After birth, there are certain signs of hypoxic-ischemic encephalopathy, which include organ dysfunction of the liver, heart, lungs, kidneys, and blood. Seizures are also common in children afflicted with HIE.
Treating Hypoxic-Ischemic Encephalopathy (HIE)
The treatment associated with hypoxic-ischemic encephalopathy involves helping the child adapt to symptoms that were caused by the injury to the brain. Infants with hypoxic-ischemic encephalopathy can receive physical or occupational rehabilitation.
Asphyxia often causes permanent damage, which sometimes continues after the asphyxia has been relieved. In order to prevent additional damage, the child must be monitored to:
- Prevent or minimize cerebral edema
- Maintain normal blood pressure
- Maintain normal blood glucose
- Minimize or prevent cerebral edema
How is Hypoxic-Ischemic Encephalopathy (HIE) Prevented?
The best way in which to prevent hypoxic-ischemic encephalopathy is to avoid oxygen deprivation during pregnancy and delivery. It is important that parents and doctors understand the risk factors associated with hypoxic-ischemic encephalopathy. There are several measures to prevent hypoxic-ischemic encephalopathy, which include, without limitation, the following:
- Educating oneself about electronic fetal monitoring during the delivery process
- Understanding patient rights, including the right to obtain a second opinion
- Understanding the right not to be rushed into a decision when unwarranted, and the right to request personal medical records
- Confirming that a well-trailed and certified obstetrician and anesthesiologist are available during delivery
Clarifying the Terminology of Hypoxic-Ischemic Encephalopathy (HIE) and the Causes of Cerebral Palsy
The terminology of Cerebral Palsy (also known as CP) is very specific, yet very similar, and may be labelled as a brain defect, brain lesion, or brain malformation, which can be very confusing. Accordingly, it is helpful to know the difference between the terms when trying to understand the causes of Cerebral Palsy.
The development of the brain occurs quickly after conception, where a small number of cells multiply and divide into billions of brain cells. There is a small strip of tissue in the brain called the neural tube. Specifically, one end of the neural tube develops into the brain while the other develops into the spinal cord. Keep in mind that different types of cells form and migrate to form other parts of the brain. The brain is fully developed between two to five years following birth.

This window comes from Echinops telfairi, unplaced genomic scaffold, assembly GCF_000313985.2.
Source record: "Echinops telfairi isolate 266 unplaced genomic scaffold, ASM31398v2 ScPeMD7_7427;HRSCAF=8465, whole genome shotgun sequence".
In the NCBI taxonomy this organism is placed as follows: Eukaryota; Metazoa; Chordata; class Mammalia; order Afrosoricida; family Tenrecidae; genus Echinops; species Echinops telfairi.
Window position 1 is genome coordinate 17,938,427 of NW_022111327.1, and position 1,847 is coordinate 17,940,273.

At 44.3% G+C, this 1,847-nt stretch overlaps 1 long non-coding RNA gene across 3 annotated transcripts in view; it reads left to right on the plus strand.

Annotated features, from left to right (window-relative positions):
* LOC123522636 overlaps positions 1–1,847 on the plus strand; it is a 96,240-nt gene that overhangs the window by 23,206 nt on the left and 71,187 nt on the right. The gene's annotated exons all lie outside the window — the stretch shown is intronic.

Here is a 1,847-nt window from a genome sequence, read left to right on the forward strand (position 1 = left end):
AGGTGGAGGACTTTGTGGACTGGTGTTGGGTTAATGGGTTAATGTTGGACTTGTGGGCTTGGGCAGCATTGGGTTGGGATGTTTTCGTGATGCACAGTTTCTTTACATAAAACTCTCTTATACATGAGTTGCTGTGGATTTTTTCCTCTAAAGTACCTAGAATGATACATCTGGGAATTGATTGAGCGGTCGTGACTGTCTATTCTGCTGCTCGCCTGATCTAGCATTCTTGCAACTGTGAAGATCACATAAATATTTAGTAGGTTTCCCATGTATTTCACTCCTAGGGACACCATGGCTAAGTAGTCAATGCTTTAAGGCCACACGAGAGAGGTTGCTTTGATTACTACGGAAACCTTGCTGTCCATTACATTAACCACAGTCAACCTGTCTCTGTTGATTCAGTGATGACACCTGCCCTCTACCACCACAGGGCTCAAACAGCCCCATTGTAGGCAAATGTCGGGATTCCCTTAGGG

Defects of the brain relate to irregularities in the structure of the brain that causes impairment. These can be caused from brain malformation illness, disease, or injury. The level of impairment is associated with the severity of the damage. Sometimes, a brain compensates for the defects by rewiring to compensate or bypass damaged areas. For this reason, starting treatment immediately is highly recommended,
Malformations of the brain can occur due to the abnormal development of the brain. While defects can happen any time during the development of a fetus, during the first 20 weeks the infant is most vulnerable to complications. This means that any malformation that happens while the neural tube is forming can have lifelong consequences. A malformation of the brain can cause undeveloped areas, malformation, abnormal growth, and improper brain division in the lobes and hemispheres
Lesions of the brain are defects that can occur from disease or injury. The underlying cause of brain lesions that occur during the development of the fetus include infections, bleeding in the brain, asphyxia, toxins, and many others.
The Symptoms of Hypoxic Ischemic Encephalopathy (HIE)
The symptoms of Hypoxic ischemic encephalopathy (HIE) vary based upon the severity of the brain damage. These include, without limitation the following:
- Abnormal tendon reflexes and stiff muscles soon after birth
- Feeding problems, excessive sleeping or crying, and extreme irritability
- Lack of muscle tone and an absence of reflexes
- Poor sucking reflex and the inability to grasp
- Sporadic apnea
- Unresponsiveness to external stimuli
- Irregular breathing, abnormal movement with dilated pupils and abnormal eye control
- Heart failure
- Abnormal blood pressure and heart rate
- Low “peak” and/or “mean” Total Serum Bilirubin (TSB) values
Hypoxic-Ischemic Encephalopathy (HIE) is a Risk Factor for Improperly Treated Neonatal Jaundice, Kernicterus (Bilirubin Encephalopathy), and Hyperbilirubinemia.
Kernicterus, also known as bilirubin encephalopathy, is a rare medical condition caused by bilirubin toxicity to brainstem nuclei and the basal ganglia. Neonatal jaundice is a relatively common condition that affects approximately 60% of newborns. However, severe cases of hyperbilirubinemia (> 20 mg/dL) could cause neurodevelopmental complications or kernicterus.
Severely jaundiced newborns become hypotonic, lethargic, and “suck poorly” when attempting to feed. If improperly treated, hyperbilirubinemia can cause the newborn baby to become hypertonic (retain excessive fluids), develop fever, and present a high-pitched cry. The signs of hypertonia are arching of the back and neck. Infants that survive hyperbilirubinemia will often develop permanent and debilitating injuries such as hearing loss, dental dysplasia, intellectual handicaps, paralysis of upward gaze, and a severe kind of athetoid cerebral palsy.